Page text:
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<a href=http://www.kqed.org/news/story/2015/01/13/153785/good_news_for_bats_things_are_looking_up_for_stemming_disease?source=npr&category=science target=_blank >Good News for Bats! Things are Looking up for Stemming Disease Spread</a>

KQED News | January 13, 2015

Good News for Bats! Things are Looking up for Stemming Disease Spread

The bat disease known as white-nose syndrome has been spreading fast, killing millions of animals. But for the first time, scientists are seeing hopeful signs that some bat colonies are recovering and new breakthroughs could help researchers develop better strategies for helping bats survive. Back in 2009, it seemed ...Read More

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23andMe Strikes Another Deal With Big Pharma

KQED Science | January 12, 2015 | 1 Comment

23andMe Strikes Another Deal With Big Pharma

The Mountain View-based company will sell genetic information to Pfizer for a study into the genetic markers for lupus.

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<a href=http://ww2.kqed.org/news/2015/01/12/supreme-court-rejects-appeal-of-delta-smelt-ruling target=_blank >Supreme Court Rejects Appeal of Delta Smelt Ruling</a>

KQED News | January 12, 2015

Supreme Court Rejects Appeal of Delta Smelt Ruling

The U.S. Supreme Court has left in place limits on water exports from the Sacramento-San Joaquin Delta to protect the Delta smelt.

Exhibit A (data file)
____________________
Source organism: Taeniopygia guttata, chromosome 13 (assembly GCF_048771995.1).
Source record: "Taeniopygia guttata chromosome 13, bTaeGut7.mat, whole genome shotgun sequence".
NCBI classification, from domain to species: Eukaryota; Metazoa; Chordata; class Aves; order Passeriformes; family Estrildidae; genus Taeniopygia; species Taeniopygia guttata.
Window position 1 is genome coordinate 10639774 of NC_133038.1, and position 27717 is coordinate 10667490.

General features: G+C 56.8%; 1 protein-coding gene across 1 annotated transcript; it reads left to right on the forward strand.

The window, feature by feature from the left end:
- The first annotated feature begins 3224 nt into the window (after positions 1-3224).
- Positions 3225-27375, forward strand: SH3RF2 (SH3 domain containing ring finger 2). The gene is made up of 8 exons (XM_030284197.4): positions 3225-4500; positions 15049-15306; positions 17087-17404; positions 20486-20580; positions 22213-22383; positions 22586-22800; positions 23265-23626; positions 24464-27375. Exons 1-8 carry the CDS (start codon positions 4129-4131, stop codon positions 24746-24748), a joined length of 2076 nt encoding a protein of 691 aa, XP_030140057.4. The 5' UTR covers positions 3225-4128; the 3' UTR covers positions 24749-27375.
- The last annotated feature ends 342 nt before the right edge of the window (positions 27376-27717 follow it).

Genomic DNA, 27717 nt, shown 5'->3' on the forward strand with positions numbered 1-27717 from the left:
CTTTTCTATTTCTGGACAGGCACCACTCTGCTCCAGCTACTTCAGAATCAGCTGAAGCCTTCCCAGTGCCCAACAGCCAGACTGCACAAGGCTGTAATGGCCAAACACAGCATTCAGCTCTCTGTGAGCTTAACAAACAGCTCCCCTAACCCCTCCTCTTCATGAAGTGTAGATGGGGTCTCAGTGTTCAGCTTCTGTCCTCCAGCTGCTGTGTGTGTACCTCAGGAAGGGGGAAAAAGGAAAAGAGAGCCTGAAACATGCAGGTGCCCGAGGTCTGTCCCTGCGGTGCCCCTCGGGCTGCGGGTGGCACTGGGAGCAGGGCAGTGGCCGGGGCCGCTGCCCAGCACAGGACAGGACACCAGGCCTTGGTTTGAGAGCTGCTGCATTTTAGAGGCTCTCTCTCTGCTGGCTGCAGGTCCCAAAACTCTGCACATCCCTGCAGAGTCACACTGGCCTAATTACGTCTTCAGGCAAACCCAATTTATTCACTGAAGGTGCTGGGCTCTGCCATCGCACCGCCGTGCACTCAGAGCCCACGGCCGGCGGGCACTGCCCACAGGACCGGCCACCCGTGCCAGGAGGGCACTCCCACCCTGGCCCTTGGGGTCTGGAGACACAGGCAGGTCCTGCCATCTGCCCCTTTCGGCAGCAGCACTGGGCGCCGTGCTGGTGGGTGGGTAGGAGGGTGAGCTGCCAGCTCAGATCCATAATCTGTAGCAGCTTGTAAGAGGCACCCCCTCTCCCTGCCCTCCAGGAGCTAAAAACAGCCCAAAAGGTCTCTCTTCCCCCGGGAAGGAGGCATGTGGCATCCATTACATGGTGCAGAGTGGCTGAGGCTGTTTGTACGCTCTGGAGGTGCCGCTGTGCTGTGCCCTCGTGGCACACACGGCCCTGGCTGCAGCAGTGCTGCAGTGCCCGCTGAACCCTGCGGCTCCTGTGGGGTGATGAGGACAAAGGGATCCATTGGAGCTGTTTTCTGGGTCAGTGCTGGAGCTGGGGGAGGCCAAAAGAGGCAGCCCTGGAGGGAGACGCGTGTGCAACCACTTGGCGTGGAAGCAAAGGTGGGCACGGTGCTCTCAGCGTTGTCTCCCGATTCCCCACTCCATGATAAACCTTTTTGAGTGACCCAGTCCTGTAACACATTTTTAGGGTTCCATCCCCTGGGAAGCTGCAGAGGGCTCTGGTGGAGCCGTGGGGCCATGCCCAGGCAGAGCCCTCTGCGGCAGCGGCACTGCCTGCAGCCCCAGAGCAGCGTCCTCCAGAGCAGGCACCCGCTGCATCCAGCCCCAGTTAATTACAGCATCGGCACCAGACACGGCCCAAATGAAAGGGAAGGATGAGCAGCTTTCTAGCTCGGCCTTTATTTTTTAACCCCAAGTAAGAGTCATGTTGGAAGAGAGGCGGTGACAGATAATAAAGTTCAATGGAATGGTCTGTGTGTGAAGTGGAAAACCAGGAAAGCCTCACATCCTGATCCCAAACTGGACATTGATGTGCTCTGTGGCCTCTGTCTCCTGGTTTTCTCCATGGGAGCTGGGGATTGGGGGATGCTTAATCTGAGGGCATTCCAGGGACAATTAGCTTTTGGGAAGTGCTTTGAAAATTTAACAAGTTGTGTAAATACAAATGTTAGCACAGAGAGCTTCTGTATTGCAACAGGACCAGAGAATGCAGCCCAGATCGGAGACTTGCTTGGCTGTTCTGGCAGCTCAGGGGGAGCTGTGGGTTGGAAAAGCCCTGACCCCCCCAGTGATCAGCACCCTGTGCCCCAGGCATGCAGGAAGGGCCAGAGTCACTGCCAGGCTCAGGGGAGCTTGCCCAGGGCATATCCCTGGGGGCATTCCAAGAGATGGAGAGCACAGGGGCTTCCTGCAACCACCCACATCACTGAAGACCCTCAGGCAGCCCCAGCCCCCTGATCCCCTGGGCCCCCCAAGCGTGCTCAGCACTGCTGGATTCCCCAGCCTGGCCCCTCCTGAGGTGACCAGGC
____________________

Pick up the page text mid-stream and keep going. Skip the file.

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Tiny Parasite Threatens Native Plants

KQED Science | January 12, 2015 | 6 Comments

Tiny Parasite Threatens Native Plants

A microscopic pathogen got into the roots of some native plants at a restoration project in Alameda County, despite massive efforts to prevent it. Now officials are hoping to stop this microbe before it spreads.

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Scientists Used Modern DNA to Reconstruct Part of a 19th-Century Man’s Genome

KQED Science | January 12, 2015 | 0 Comments

Scientists Used Modern DNA to Reconstruct Part of a 19th-Century Man’s Genome

Until recently, you pretty much had to rely on family stories that were passed down through the generations to learn about your ancestors. But that is now set to change. With a little luck, a whole lot of science and genealogy, you may be able to use passed down DNA instead of stories to learn a bit about that great-great-great-grandfather.

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<a href=http://www.kqed.org/news/story/2015/01/11/153650/a_musical_memorial_for_the_face_of_extinction?source=npr&category=science target=_blank >A Musical Memorial for the Face of Extinction</a>

KQED News | January 11, 2015

A Musical Memorial for the Face of Extinction

Lonesome George was a celebrity tortoise. Millions of humans made the pilgrimage to see him while he lived, and his death was international news. Why? He wasn't particularly large for a Galapagos giant tortoise — just 5 feet long with his neck stretched out, and only 200 pounds. He wasn't particularly ...Read More